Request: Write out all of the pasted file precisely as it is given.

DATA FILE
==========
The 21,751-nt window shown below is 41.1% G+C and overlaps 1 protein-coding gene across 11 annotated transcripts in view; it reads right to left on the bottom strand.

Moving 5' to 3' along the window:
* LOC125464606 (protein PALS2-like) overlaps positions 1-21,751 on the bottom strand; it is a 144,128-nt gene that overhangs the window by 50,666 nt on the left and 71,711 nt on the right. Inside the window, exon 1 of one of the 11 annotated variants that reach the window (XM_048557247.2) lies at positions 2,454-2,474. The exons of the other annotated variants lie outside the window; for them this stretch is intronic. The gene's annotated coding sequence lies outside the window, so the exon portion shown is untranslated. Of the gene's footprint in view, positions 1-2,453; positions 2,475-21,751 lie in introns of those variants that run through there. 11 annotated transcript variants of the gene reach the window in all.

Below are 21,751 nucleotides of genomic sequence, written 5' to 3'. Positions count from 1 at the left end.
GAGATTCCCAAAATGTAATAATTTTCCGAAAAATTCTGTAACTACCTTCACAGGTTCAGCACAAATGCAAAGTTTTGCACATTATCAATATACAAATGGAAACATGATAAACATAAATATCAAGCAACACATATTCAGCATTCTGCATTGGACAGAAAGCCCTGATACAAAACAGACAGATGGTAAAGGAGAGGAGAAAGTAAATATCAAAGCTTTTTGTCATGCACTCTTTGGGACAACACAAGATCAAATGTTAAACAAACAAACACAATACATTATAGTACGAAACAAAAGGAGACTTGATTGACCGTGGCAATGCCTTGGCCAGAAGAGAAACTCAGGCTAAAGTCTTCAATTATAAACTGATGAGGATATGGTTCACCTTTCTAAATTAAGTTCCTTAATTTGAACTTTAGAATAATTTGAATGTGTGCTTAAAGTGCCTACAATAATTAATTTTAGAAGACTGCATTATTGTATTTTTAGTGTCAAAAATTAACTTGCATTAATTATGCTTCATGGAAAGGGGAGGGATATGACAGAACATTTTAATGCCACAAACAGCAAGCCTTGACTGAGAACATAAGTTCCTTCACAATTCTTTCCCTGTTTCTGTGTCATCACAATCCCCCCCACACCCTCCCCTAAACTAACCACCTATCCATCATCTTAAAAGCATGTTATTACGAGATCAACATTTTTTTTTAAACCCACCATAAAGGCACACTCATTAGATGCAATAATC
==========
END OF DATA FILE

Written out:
The 21,751-nt window shown below is 41.1% G+C and overlaps 1 protein-coding gene across 11 annotated transcripts in view; it reads right to left on the bottom strand.

Moving 5' to 3' along the window:
* LOC125464606 (protein PALS2-like) overlaps positions 1-21,751 on the bottom strand; it is a 144,128-nt gene that overhangs the window by 50,666 nt on the left and 71,711 nt on the right. Inside the window, exon 1 of one of the 11 annotated variants that reach the window (XM_048557247.2) lies at positions 2,454-2,474. The exons of the other annotated variants lie outside the window; for them this stretch is intronic. The gene's annotated coding sequence lies outside the window, so the exon portion shown is untranslated. Of the gene's footprint in view, positions 1-2,453; positions 2,475-21,751 lie in introns of those variants that run through there. 11 annotated transcript variants of the gene reach the window in all.

Below are 21,751 nucleotides of genomic sequence, written 5' to 3'. Positions count from 1 at the left end.
GAGATTCCCAAAATGTAATAATTTTCCGAAAAATTCTGTAACTACCTTCACAGGTTCAGCACAAATGCAAAGTTTTGCACATTATCAATATACAAATGGAAACATGATAAACATAAATATCAAGCAACACATATTCAGCATTCTGCATTGGACAGAAAGCCCTGATACAAAACAGACAGATGGTAAAGGAGAGGAGAAAGTAAATATCAAAGCTTTTTGTCATGCACTCTTTGGGACAACACAAGATCAAATGTTAAACAAACAAACACAATACATTATAGTACGAAACAAAAGGAGACTTGATTGACCGTGGCAATGCCTTGGCCAGAAGAGAAACTCAGGCTAAAGTCTTCAATTATAAACTGATGAGGATATGGTTCACCTTTCTAAATTAAGTTCCTTAATTTGAACTTTAGAATAATTTGAATGTGTGCTTAAAGTGCCTACAATAATTAATTTTAGAAGACTGCATTATTGTATTTTTAGTGTCAAAAATTAACTTGCATTAATTATGCTTCATGGAAAGGGGAGGGATATGACAGAACATTTTAATGCCACAAACAGCAAGCCTTGACTGAGAACATAAGTTCCTTCACAATTCTTTCCCTGTTTCTGTGTCATCACAATCCCCCCCACACCCTCCCCTAAACTAACCACCTATCCATCATCTTAAAAGCATGTTATTACGAGATCAACATTTTTTTTTAAACCCACCATAAAGGCACACTCATTAGATGCAATAATC